Austin City Limits

ACL: Sunny Sweeney Yes, Vampire Weekend No

I think ACL has managed to squeeze all its country between noon and 3 p.m. today. Luckily Sunny Sweeney, a Longview native now based out of Austin, was part of it. Sweeney, a former improv comedienne, has a winning stage presence and a wicked way with a lyric. After the pure-dee honky-tonk of "Heartbreakers Hall of Fame," she quipped, "We're available for weddings," and said happy birthday to her dad before admitting "I'm about to sing a song that's going to embarrass him... his little girl wrote a song called 'Drink Myself Single.'" Between that scathing two-stepper and the screaming redneck rock and frenzied Johnny Cash train beat of "Last Hard Bible" (and its sideways shout-out to Billy Joel's "Scenes From an Italian Restaurant"), Sweeney and her band - who could have (and may well be) plucked straight out of Lola's - have the chops, panache and charisma to make Miranda Lambert nervous.

After Sweeney, Rocks Off walked up the way to investigate this Vampire Weekend phenomenon firsthand, and here's my report: meh. The New York blogosphere darlings were catchy enough, but slight as hell; not to mention, it's a wonder Paul Simon hasn't sued the quartet for plagiarizing Graceland. How did this lightweight soft-rock get to be the hottest thing going? Is it the Afro thing? They did draw the day's biggest crowd so far, and brought out Austin string quartet Tosca to sit in, but there's a word for this kind of music: boring.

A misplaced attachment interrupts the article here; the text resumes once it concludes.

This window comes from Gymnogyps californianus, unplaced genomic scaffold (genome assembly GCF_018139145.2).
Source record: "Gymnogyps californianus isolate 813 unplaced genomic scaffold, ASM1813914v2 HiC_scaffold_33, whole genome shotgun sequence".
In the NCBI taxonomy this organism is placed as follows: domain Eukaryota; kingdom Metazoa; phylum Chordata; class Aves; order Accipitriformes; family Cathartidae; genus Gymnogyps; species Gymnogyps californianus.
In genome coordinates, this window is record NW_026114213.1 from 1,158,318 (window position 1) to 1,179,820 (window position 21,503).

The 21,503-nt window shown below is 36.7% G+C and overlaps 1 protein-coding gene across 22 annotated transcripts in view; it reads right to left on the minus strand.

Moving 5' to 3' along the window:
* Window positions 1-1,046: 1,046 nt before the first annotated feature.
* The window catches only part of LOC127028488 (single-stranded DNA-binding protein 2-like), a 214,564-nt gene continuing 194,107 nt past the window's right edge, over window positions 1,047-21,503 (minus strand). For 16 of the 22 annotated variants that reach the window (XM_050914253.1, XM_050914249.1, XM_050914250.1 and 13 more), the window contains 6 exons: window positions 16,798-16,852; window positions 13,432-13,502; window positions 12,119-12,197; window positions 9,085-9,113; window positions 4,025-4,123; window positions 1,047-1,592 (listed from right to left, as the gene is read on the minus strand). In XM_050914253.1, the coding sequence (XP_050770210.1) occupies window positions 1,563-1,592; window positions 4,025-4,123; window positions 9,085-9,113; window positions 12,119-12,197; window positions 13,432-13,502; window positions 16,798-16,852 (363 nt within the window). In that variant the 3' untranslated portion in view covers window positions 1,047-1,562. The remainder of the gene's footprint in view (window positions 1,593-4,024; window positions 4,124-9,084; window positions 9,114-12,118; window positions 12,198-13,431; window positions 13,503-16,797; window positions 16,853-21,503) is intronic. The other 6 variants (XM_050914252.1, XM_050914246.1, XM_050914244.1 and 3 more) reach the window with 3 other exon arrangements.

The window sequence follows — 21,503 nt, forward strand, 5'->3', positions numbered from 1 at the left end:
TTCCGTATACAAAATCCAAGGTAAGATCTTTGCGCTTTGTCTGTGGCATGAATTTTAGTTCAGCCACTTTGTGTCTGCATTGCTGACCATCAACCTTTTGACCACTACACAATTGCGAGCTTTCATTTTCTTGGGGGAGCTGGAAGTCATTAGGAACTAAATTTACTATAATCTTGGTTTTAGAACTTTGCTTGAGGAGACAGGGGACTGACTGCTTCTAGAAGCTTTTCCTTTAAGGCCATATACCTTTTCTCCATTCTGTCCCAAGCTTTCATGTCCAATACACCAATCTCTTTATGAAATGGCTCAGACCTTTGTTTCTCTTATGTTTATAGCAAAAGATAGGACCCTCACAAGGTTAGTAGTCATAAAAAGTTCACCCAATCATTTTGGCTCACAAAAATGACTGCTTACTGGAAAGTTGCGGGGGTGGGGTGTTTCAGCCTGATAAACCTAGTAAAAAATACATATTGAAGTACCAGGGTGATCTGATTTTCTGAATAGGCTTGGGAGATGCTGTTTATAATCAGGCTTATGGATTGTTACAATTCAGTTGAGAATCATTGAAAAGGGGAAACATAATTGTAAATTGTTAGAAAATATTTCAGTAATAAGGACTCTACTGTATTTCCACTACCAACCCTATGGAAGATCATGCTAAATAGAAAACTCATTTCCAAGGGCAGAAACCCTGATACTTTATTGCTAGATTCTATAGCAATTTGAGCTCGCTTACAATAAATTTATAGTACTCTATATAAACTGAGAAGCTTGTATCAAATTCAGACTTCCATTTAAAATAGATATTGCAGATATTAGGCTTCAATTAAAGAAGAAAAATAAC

Also, we're all wondering what the hell Chuck Woolery is doing here. More ACL bytes in two and two. - Chris Gray

KEEP THE HOUSTON PRESS FREE... Since we started the Houston Press, it has been defined as the free, independent voice of Houston, and we'd like to keep it that way. With local media under siege, it's more important than ever for us to rally support behind funding our local journalism. You can help by participating in our "I Support" program, allowing us to keep offering readers access to our incisive coverage of local news, food and culture with no paywalls.
The Houston Press is a nationally award-winning, 33-year-old publication ruled by endless curiosity, a certain amount of irreverence, the desire to get to the truth and to point out the absurd as well as the glorious.
Contact: Houston Press